Sadly, they ended up selling out all weekend. When i had checked Monday, nothing had been booked; and all times open. There are only a few weeks left before it moves to the next museum on, this being the tail end of its 4 month setting. Even the staff were surprised the weekend had sold out by 10am Saturday, they think the weekend weather had something to do with it. Every other time I had gone to one of the special exhibits we have never had to pre purchase before. I should of check the night/day prior, I now know. Lesson learned, OMSI is a big place and the majority of the family had never been before anyway so it was still a good time. The truck and camper did well, it was a full load with the crew cab, dog and wow: girls bring SO MUCH GEAR. We toured the USS Blueback, a Diesel Submarine docked as a museum.
On the way back we took the Washingtonian side through the gorge until cascade locks and had a good time at the visitor center for Bonneville lock and dam.
The fish ladders were Empty, although I enjoyed looking at the inner workings, and they have a pretty cool visitor center where you are able to look into the turbine rooms- and even get a tour and walk on them at times w/ a guided tour. It was pretty cool to see the inner workings of the dam. We got that about45 mins prior to close ( traveling with mum, and a few nieces) if you want to read all the signs, watch the movies, budget an hour and a half. We had the place to ourselves which is always nice! And its not often they have the fish ladders drained,
We also found a brewery in cascade locks, Thunder Island Brewing Company- It was excellent!! I recommend it, however if you are more than 12foot tall, you are out of luck or will have to do some walking to get there. It would be worth a walk though, And the outdoor seating is dog friendly.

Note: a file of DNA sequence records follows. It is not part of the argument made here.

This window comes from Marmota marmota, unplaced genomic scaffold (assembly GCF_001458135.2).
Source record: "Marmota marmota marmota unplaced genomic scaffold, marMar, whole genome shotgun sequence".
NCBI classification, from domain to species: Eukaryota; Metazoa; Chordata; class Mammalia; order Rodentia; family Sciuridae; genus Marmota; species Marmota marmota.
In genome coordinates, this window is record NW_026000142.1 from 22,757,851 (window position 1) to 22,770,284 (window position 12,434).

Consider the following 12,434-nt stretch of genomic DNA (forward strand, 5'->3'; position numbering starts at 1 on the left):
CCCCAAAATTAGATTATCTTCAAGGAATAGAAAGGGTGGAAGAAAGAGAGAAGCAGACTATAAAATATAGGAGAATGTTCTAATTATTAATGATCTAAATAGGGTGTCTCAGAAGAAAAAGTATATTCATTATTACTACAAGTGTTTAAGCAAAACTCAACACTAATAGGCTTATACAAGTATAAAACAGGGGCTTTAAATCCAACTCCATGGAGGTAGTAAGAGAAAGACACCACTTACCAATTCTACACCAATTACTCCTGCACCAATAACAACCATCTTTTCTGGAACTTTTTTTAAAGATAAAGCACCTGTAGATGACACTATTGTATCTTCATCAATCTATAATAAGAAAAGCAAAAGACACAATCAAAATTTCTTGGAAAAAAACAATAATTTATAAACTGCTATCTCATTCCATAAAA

I had the honor to serve as a medical for the Eagle Cap Dog sled race, this was my first ever dog sled race. It was amazing, the dogs just trot along like its nothing. Everything from a 31 mile - 200 mile race, the dogs are in top condition and the mushers take better care if them than they do themselves. I am going to keep the writing short, i failed at taking pictures however. It was worth seeing, and I look forwards to returning next year.
They are use some heavy tech, all mushers and sleds are GPS tracked. Each checkpoint has remote cameras, that can be moved and controlled from inside each tent, with motion detectors that alert Ham radios channels when tripped.
It was a beautiful weekend, the weather was great. Not much snow pack though, only 33 inches at Salt Creek Summit, the locals said it been the mildest winter they have had in 40 years. And it shows, the mountains looking like its spring run off already.
Other than being late getting outta town, no good stories. I was the only medical they had, with the exception of around 15 vets and vet staff. And I had zero patients, however boring, lets be honest: not a bad thing. Stayed busy helping with the check points, counting dogs and bibs, reporting into base. I got to do some snowshoeing, and stayed in the snow park until event end, i enjoyed it being a dead zone. Even though it put me a little behind in my office job.
I wished I had gotten better pictures, and i wanted to get pictures of the Mushers rigs- they are impressive on their own. Lots of big medium and heavy duty trucks, with flatbeds, bumpers, lifts, winches, and massive dog box's on the back.
Another short dog venture, only 2ish miles though. We are lucky, as in many places with oregon trail ruts are close. The ranch I grew up on had some going through a dryland wheat field, and they were still there after 20+yrs of planting through them.
It was a decent hike w/ elevation gain. And the first time my ankle has not hurts since South America, although it's a little sore today.
You get some pretty interesting medical gigs. How do you find these opportunities?
I'm a veteran, a retired general contractor and now a volunteer firefighter/EMT working on my A. I'm in rural north west NV. Checking out the Team Rubicon site and may join up. Not sure how active they are in my area (ironically, not to far from the Rubicon Trail) but could certainly travel to other areas when needed, especially once I get my truck camper built (Going to be starting a build thread soon).
Are you going to do any more motorcycle trips? I've been a licensed rider since 1972 and don't heal as quickly as I used to so I went to side hacks. This also allows me to bring my dog along. And carry a bunch more crap without having to worry about balance and load.
Looking forward to more of your reports, especially the EMS stuff (with no HIPPA violations though! ).